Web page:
Letter to my daughter

2008-06-19 00:00

A few days before Henry Cloete, a journalist from the Volksblad, decided to write an article about this blog for his newspaper, I reluctantly removed it. It’s not that I had thought that the time had not yet dawned to talk about what happened in prison in those dark days so many years ago. No, from my own experience I am strongly convinced that people suppress such experiences of great personal (and overwhelming) pain. However painful, in the end it helps to talk about it and I believe that it’s important for our people’s general consciousness to realise what happened and to digest it. Not because one wants to encourage hate, revenge or envy, but because honest processing with humility and compassion helps us all to understand our beloved land and ourselves better, and to move forward.

The most important reason why I removed this blog was out of concern for my daughter and to try to protect her from events that are too big and hard for an 11-year-old to process.

I am still deeply concerned about that, but everyone’s reaction to the blog and Cloete’s articles that appeared in the weekend’s Afrikaans newspapers convinced me to put the letter to Helen back on the blog. I want to thank everyone deeply who responded with compassion. My initial fears that there would be insensitive and hurtful comments were unfounded. Your support and encouragement mean a lot and make it a bit easier to climb this hill.

Many people contacted me and asked me to resubmit the blog, as they still wanted to read or reread it. I do this with one request: please be careful and sensitive with my daughter. She is a very special girl and the events of the past must never become an unbearable burden for her.

Lastly, I want to give my heartfelt thanks to the woman in my life, Mafani, whose unselfish support, understanding and love made it possible for me to speak about these events from so many years ago, and to brave the future with hope. Yes, the Bible is correct: there is indeed nothing bigger than love.

My dear Helen

Most of the morning I have been looking at this photo of you holding the kitty cat with so much love. You are so young, and so full of love and joy, especially when you are home and surrounded by your “little zoo” of animals.

Yes, I look at you and I wonder if I should ever tell you some of the things about Daddy’s past. Should I rather leave me in the happy place in your head described by the little piece of crumpled paper with the red crayon heart that you gave me the other day? You wrote (in your special way of spelling): “Thank yo fo lufing mi and fo gifing mi nise stuf, an owase sharing wif mi.”

But, my dear, how will you ever understand if I don’t tell you? How will you understand Daddy’s silences or the times that he hugs you so hard that it begins to hurt? How will you understand why I stay alone, and when you come to visit me why you are sometimes awoken by Daddy crying or talking in his sleep in the middle of the night? Especially the last while, I have thought a lot about this and the other day an old struggle friend of mine, Yogesh, who was also in the underground, reminded me of a mutual friend, Marius Schoon, whose wife Jenny and little daughter Katryn were blown to pieces by a parcel bomb that apartheid agents sent to them.

Helen, Katryn was just a bit younger than you when she was killed by what she thought was a parcel containing knick-knacks and toys from her granny. On the outside it still had granny’s handwriting, but on the inside granny’s love was replaced by deadly explosives. Marius survived the bomb, but not really — he died of a broken heart and cancer, in that order.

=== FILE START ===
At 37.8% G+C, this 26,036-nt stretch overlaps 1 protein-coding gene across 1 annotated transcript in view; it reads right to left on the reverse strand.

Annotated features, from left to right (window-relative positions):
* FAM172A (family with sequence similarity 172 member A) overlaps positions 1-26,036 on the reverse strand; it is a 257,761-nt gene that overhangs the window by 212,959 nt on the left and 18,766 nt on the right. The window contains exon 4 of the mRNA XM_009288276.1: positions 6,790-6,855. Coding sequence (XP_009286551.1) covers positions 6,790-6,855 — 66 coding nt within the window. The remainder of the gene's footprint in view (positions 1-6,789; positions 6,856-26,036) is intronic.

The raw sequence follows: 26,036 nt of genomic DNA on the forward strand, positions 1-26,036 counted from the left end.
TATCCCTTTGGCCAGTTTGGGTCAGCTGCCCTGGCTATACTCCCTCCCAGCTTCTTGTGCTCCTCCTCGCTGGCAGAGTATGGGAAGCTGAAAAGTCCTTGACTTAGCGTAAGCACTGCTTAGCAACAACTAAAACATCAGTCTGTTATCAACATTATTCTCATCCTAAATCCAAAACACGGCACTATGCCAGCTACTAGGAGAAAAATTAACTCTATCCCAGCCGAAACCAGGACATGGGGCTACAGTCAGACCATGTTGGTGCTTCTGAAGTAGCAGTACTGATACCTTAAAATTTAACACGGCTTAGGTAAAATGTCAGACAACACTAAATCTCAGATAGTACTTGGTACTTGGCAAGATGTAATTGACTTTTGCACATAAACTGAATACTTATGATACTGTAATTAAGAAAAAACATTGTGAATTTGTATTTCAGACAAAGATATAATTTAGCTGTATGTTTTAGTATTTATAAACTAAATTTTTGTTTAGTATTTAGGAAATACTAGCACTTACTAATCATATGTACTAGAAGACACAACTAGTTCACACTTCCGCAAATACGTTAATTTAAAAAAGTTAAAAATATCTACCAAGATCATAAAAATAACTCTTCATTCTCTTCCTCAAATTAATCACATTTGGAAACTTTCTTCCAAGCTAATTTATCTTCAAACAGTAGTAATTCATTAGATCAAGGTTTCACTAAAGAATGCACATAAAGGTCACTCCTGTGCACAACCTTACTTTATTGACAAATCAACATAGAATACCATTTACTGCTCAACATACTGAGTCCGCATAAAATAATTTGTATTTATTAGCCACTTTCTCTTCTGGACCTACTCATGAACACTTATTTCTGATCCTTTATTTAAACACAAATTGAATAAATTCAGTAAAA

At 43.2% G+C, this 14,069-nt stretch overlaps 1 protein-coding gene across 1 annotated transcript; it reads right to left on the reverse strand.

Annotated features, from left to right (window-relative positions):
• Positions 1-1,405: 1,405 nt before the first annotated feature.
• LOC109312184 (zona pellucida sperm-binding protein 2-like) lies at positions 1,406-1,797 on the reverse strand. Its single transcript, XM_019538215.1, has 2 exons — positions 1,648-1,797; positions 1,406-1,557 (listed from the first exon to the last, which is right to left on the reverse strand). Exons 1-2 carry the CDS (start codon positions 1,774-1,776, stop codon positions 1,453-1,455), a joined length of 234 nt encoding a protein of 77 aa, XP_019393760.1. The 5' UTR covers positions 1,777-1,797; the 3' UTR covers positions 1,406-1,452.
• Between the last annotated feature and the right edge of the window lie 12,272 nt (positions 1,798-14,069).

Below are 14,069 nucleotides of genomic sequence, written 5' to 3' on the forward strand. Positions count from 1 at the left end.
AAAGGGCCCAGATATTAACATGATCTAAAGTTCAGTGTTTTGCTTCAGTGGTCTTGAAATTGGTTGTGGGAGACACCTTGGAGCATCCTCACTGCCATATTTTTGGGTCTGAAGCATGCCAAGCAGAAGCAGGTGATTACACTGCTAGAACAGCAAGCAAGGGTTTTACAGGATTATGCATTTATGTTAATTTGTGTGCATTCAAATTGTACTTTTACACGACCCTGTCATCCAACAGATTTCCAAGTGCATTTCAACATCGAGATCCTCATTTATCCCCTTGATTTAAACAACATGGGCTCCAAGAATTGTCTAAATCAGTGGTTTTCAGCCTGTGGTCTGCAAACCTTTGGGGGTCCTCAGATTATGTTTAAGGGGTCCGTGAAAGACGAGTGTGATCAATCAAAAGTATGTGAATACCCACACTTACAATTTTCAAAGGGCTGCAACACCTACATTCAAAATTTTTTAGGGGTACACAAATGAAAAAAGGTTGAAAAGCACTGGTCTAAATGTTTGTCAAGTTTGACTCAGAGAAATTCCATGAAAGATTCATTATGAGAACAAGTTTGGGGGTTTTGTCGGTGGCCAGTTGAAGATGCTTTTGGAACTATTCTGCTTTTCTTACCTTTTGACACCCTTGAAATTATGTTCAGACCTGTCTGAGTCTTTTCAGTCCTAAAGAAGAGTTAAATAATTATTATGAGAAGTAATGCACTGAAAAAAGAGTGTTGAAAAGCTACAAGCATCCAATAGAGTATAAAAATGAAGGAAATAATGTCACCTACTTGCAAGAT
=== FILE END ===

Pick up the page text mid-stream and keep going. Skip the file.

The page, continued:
Yogesh was asking me about Marius’s only surviving child, Fritz (or Fritzie as his mum used to call him). Fritzie was also injured in the explosion but survived. Neither of us had seen him in years. Then it struck me again that although we sometimes think we can forget, these things do not leave us. They are there and they influence who we are. Like birthmarks, sometimes hidden, sometimes visible. No, more than birthmarks, life marks, because they were inflicted at a time when one has long been born and very conscious of every part of every blow.

The Truth and Reconciliation Commission got some of us to recall these things but in a strange way — because it was primarily a political process with an end goal to put a decent full stop behind the past and to get the country to move on and face the future — it revealed and then repressed even more. “Now that you have stripped and showed us your wounds, put on your clothes and get moving; there is a lot to do” — that kind of thing.

But, of course, it is not so simple, even if short-term survival demands it, things are never that simple. My dear, one day when you are a bit older you will begin to understand this. And that is why I think it is time to talk about those things again and to write about what happened. Because sometimes one looks at someone and you wonder and ask that deceptively simple question: “Why?”

In a couple of years’ time when you are older and you begin to understand, or think you understand more, with the brutal frankness of a teenager, then please do not think that I have written this to make you feel sorry for me. Just as a person who has lost a leg does not tell a fellow traveller, who in the dark cannot see that the leg is gone and that he cannot get down a steep slope, that his leg is gone to get sympathy, but simply in order for the companion to understand why he is in trouble and cannot get down.

So let me start with an awful night when I was gang raped in Diepkloof prison the night before I was sentenced. One of the warders who hated me for, in his view, having betrayed the Afrikaners, took me out of my single cell and locked me up for the night in a cell with common prisoners. I do not know exactly how many men did it, but it was more than 20. It just went on and on. At the end I was torn and bleeding badly. The next morning when I had to get up those stairs from the cells underneath the courtroom I couldn’t without the assistance of one of the warders. Then I was sentenced for 15 years and taken to Pretoria Security Prison, where there was a closed-circuit camera all the time in my cell. I was too ashamed and scared to turn my back to the camera in case the warders saw the bloody mess that my backside had been turned into and thought it a good idea to repeat it.